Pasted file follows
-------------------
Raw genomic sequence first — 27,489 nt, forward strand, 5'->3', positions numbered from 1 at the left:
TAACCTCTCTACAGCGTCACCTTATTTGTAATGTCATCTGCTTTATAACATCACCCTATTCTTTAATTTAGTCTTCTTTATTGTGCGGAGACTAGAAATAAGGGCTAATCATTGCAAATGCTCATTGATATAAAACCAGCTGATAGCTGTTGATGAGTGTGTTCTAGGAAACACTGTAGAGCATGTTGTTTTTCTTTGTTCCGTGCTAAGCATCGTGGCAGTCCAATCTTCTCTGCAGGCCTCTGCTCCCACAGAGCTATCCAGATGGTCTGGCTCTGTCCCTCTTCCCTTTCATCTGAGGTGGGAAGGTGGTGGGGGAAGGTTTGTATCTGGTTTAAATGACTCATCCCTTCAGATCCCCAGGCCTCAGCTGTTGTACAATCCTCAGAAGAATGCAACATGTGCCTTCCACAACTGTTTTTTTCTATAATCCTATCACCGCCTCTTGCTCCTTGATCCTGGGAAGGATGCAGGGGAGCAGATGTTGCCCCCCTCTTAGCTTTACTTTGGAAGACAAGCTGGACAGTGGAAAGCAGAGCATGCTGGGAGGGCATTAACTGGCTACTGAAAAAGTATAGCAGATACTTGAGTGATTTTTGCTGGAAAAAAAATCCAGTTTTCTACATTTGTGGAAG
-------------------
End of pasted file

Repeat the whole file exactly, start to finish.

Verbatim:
Raw genomic sequence first — 27,489 nt, forward strand, 5'->3', positions numbered from 1 at the left:
TAACCTCTCTACAGCGTCACCTTATTTGTAATGTCATCTGCTTTATAACATCACCCTATTCTTTAATTTAGTCTTCTTTATTGTGCGGAGACTAGAAATAAGGGCTAATCATTGCAAATGCTCATTGATATAAAACCAGCTGATAGCTGTTGATGAGTGTGTTCTAGGAAACACTGTAGAGCATGTTGTTTTTCTTTGTTCCGTGCTAAGCATCGTGGCAGTCCAATCTTCTCTGCAGGCCTCTGCTCCCACAGAGCTATCCAGATGGTCTGGCTCTGTCCCTCTTCCCTTTCATCTGAGGTGGGAAGGTGGTGGGGGAAGGTTTGTATCTGGTTTAAATGACTCATCCCTTCAGATCCCCAGGCCTCAGCTGTTGTACAATCCTCAGAAGAATGCAACATGTGCCTTCCACAACTGTTTTTTTCTATAATCCTATCACCGCCTCTTGCTCCTTGATCCTGGGAAGGATGCAGGGGAGCAGATGTTGCCCCCCTCTTAGCTTTACTTTGGAAGACAAGCTGGACAGTGGAAAGCAGAGCATGCTGGGAGGGCATTAACTGGCTACTGAAAAAGTATAGCAGATACTTGAGTGATTTTTGCTGGAAAAAAAATCCAGTTTTCTACATTTGTGGAAG